Valcartier Camp as of Aug. 31, 1914

This is a list of Militia units and Officers present at Valcartier on August 31, 1914. It’s derived from a number of sources, the most important being information compiled in Valcartier Camp Order No. 241 on September 2nd and 3rd. It was a Provisional list and does not reflect the final configuration of the First Canadian Contingent when it left for England at the beginning of October. This list is a work in progress so if you are able to provide corrections or additions please let me know.

Most but not all Militia units and officers were in camp by the end of August 1914. I’ve included arrival dates and bolded the names of units & individuals  that were in camp according to contemporary newspaper reports and regimental histories. Unbolded entries do not imply they weren’t in camp, just that I’ve yet to find a source confirming their presence on that day. Notably absent are Lt-Col. Arthur W Currie who left Victoria on August 27 and was en-route to Valcartier, and Major John McCrae who did not return to Canada from England until September 4.

Below you’ll find a read-only Excel Workbook that you can download or view in Excel Online. I will update it when I receive new information so please leave a comment below or contact me. The Excel Workbook includes three spreadsheets listing Infantry Brigades & Battalions, Other Units and Officers.

The sources used to compile this list include Appendix 84 and 85 in The Canadian Forces in the Great War 1914-1919 (11mb PDF), The Quarterly Militia List June 1914, Regimental Histories, and various editions of The Montreal Gazette, Ottawa Citizen, Toronto World and the British Colonist via Google News.

Note: to view high-resolution images and to participate please visit the Valcartier Crowdsourcing Project page.

Tip: for easier viewing click the right-most icon in the black footer bar below. This will open the workbook in its own window.

7 replies

  1. Your spreadsheet is a really good start and is helpful for those conducting research.

    I am in the process of conducting research to write a book about the 3rd Infantry Battalion C.E.F., including its origins as the 3rd Provisional Battalion and 3rd Composite Battalion. I have done a very detailed review of the service records of every man listed on the Third Battalion Nominal Roll (Sailing List) prepared for the embarkation of September 25, 1914. I found that the numbers of men of the QOR, Royal Grenadiers and GGBG on the Nominal Roll is just a fraction of the number of men from those units who mobilized to Valcartier in August 1914. Many of the men who originally mobilized were shuffled to other C.E.F. Battalions prior to mobilization. The reason for this was an ugly dispute between Sam Hughes, the Minister Of Militia and Defence, and Sir Henry Pellatt, who was the benefactor of the QOR.

    Pellatt wanted the QOR to form its own overseas battalion, but Hughes decreed that none of the overseas battalions would be recruited and formed by a single ‘home’ regiment. Hughes, of course, won the dispute and the 3rd Battalion was formed as a Composite Battalion made up of volunteers from many backgrounds and prior service origins. This dispute rankled Pellatt for the rest of his life.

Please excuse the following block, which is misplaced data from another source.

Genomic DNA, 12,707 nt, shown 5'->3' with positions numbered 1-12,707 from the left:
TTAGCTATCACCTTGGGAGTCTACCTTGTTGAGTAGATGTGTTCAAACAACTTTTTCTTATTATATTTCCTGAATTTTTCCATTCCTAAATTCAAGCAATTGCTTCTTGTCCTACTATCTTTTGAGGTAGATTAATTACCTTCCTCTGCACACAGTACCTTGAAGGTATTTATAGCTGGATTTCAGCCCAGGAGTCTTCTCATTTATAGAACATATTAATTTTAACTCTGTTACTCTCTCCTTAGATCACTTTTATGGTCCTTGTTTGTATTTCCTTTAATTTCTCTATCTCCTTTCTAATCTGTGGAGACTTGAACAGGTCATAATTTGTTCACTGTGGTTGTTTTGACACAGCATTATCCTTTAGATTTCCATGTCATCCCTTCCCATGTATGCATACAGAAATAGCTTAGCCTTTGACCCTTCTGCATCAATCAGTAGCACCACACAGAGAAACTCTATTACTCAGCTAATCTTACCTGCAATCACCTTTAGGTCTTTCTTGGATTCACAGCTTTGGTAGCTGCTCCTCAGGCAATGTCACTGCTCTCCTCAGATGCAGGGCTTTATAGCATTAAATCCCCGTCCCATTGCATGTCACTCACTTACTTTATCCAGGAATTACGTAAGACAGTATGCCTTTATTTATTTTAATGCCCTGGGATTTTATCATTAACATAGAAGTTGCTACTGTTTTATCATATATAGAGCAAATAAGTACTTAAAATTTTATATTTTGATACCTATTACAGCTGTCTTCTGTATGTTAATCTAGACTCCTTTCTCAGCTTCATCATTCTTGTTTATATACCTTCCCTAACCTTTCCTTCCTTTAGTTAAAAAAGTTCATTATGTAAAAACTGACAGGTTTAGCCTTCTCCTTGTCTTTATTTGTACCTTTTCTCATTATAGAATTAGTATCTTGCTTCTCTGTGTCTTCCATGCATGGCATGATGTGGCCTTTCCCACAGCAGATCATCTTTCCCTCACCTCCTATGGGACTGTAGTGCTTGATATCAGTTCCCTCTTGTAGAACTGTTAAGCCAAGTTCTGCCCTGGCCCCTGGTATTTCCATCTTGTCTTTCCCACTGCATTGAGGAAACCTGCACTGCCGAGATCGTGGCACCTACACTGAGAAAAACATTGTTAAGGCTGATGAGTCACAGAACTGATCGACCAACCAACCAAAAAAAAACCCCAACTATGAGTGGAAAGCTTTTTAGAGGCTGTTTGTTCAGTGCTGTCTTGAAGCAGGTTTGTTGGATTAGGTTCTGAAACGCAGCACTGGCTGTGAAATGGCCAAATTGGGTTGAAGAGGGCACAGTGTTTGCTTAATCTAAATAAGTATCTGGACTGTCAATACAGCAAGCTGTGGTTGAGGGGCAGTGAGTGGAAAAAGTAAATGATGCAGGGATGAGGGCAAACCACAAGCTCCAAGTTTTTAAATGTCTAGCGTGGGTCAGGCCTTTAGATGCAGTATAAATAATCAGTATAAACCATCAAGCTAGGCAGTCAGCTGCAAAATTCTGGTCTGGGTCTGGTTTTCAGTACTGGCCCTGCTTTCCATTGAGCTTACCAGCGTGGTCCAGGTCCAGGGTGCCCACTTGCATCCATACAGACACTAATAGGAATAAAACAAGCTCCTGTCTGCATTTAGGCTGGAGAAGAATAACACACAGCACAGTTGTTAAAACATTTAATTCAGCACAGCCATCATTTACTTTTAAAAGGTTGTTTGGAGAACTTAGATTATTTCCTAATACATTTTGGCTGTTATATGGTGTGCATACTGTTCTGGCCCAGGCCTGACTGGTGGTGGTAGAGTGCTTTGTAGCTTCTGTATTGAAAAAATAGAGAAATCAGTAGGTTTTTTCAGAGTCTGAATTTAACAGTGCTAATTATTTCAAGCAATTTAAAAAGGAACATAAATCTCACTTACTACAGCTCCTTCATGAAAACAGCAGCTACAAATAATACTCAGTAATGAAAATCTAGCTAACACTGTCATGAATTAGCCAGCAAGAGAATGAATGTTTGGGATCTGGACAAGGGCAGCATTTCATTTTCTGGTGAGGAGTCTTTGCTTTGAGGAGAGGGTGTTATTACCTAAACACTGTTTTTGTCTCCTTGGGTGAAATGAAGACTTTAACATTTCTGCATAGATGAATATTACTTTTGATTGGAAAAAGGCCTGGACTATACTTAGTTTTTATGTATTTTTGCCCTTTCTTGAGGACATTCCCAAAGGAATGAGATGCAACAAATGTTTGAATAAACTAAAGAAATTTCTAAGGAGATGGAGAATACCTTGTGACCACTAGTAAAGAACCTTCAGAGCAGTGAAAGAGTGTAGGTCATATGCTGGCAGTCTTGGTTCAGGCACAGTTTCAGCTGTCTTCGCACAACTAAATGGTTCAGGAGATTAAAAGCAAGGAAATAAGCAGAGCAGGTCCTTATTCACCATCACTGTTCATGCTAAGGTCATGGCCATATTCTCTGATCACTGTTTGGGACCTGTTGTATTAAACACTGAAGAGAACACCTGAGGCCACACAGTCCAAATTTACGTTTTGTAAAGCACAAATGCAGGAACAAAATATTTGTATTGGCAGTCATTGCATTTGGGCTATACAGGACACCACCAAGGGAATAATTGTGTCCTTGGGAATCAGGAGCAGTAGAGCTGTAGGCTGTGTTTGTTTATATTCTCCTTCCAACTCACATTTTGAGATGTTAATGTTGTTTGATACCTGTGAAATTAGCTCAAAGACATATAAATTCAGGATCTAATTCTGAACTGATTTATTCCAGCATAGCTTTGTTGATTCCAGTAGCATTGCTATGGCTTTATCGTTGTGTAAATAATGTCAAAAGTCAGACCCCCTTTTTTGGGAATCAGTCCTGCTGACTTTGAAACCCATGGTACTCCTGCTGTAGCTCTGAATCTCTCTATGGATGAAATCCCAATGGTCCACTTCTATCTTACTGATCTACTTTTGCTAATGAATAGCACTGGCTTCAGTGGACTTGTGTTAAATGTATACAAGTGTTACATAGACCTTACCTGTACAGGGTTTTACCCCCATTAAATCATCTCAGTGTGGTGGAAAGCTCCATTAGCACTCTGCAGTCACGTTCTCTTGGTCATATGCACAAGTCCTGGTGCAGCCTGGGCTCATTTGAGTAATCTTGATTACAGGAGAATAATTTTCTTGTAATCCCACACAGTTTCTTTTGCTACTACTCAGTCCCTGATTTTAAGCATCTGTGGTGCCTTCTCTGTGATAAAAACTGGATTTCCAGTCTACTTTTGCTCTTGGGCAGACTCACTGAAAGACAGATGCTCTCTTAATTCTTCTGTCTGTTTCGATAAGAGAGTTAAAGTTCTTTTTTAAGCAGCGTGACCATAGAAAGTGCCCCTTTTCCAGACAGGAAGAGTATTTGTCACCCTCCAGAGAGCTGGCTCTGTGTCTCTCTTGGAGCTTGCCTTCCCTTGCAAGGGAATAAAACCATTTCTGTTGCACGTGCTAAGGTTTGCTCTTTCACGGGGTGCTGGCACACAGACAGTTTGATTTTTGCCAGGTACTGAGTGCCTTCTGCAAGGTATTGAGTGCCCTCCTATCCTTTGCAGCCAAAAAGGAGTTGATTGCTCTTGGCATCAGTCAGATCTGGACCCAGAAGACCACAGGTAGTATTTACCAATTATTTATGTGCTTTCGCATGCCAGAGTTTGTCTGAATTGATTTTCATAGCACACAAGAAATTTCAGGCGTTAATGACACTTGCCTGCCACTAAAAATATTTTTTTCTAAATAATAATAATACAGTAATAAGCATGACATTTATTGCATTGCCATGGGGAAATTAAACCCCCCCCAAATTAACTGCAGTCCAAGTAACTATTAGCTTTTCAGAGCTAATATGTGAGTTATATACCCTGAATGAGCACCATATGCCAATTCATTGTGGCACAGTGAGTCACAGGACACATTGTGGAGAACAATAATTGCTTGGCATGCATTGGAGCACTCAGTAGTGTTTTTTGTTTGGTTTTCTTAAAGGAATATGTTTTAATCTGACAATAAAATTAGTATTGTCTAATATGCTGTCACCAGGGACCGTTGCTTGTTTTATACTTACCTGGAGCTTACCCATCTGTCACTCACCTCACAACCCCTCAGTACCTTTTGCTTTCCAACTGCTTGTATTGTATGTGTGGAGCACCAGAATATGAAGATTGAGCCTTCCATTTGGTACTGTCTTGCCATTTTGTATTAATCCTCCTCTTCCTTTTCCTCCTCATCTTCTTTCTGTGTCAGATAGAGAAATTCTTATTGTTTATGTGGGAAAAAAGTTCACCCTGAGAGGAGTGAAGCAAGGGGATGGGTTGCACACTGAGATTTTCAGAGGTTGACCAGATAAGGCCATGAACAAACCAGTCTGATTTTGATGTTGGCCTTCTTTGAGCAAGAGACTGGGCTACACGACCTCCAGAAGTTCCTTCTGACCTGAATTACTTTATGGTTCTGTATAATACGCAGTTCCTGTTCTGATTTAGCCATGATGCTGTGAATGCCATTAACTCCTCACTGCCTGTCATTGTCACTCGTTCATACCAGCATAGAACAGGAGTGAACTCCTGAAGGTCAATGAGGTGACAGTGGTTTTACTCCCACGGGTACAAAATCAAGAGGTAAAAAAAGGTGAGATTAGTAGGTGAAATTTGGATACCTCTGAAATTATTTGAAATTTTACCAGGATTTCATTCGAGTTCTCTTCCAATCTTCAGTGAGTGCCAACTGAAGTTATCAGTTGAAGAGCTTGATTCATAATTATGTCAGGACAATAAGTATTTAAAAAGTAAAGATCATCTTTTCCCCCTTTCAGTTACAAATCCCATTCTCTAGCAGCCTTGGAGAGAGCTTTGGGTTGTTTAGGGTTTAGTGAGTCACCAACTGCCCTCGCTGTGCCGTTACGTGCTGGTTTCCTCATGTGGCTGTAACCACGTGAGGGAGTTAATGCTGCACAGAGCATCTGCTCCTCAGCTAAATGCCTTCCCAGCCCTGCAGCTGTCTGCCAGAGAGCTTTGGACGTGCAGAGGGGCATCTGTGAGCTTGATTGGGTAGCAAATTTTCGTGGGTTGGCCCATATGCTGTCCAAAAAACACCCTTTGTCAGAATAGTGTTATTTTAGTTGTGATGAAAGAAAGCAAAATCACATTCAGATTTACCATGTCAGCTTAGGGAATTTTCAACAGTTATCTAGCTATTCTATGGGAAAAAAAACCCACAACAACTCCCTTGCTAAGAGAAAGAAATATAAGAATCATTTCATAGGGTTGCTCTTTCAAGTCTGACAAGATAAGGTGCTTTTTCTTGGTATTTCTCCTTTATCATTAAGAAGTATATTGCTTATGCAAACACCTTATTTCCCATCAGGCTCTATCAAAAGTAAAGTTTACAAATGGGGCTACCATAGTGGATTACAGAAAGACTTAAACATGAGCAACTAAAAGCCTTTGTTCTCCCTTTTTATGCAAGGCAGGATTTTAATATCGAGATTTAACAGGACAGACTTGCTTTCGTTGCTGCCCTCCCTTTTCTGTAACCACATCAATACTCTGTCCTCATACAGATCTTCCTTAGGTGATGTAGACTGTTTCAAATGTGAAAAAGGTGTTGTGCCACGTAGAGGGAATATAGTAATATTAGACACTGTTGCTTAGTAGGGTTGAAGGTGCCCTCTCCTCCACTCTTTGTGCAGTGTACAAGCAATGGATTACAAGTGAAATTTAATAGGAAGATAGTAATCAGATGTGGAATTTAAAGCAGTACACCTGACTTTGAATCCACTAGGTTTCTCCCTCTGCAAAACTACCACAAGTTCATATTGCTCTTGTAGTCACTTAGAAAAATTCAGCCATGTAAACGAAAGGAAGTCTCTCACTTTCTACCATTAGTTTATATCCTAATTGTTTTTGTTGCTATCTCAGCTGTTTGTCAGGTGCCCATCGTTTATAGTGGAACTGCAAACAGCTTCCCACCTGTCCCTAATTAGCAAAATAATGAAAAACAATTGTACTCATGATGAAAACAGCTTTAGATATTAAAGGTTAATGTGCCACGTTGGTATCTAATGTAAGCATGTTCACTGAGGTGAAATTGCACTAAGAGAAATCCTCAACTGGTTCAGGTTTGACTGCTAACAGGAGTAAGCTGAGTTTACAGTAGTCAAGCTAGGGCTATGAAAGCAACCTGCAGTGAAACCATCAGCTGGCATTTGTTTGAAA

The results of my research into the Third Battalion Nominal Roll, as it relates to the QOR, 10th Royal Grenadiers and the GGBG, shows the following numbers:
    – Officers = 29
    – Other Ranks = 250
    10 RG
    – Officers = 10
    – Other Ranks = 94
    – Officers = 3
    – Other Ranks = 42

    All other Officers and Other Ranks came from a variety of backgrounds and prior service.

    • Thanks very much for providing the detailed breakdown of men and officers from the 3rd Battalion Nominal Roll and for your feedback on the spreadsheet. Hughes rankled many and is one of the most fascinating characters from this period. His over-the-top personality and controversial decisions would make an interesting movie. Thanks again,


  2. This is a great resource. Thank you. I’m currently writing a story about R.C. Royston (Creston, B.C) who was captured at 2nd Ypres and taken as a Pow – later escaped. However, I’ve been sidetracked as I try to flush out the full names/records of the first 6 soldiers from Creston. I have all but 1: H.B. Ford. I have searched all the logical service records for “Ford” (even assuming typo’s in initials), newspaper references, etc – and I’ve gone through the nominal al rolls where Kootenay and BC men logically ended up. . . yes, obsessive since he is a tangent to the story 🙂 So, your spreadsheet is a great reference to cross correlate the regiments to battalions. . . . but sadly I think he vanished off the map.

    • Hi Scott, what was the original source for the name “H.B. Ford”? Just wondering in what context his name appeared. I’m glad the spreadsheet has been helpful. Cheer, Steve.

  3. Hello Steve. The original source was the Creation Review from Aug 28th, 1914 which I downloaded from UBC. Subsequent references are just repeats in the other issues of the paper. I tried other variations on Ford (Forde, Foord etc…) but still came up empty. Fortunately he’s very peripheral to the story so eventually I decided to drive on.

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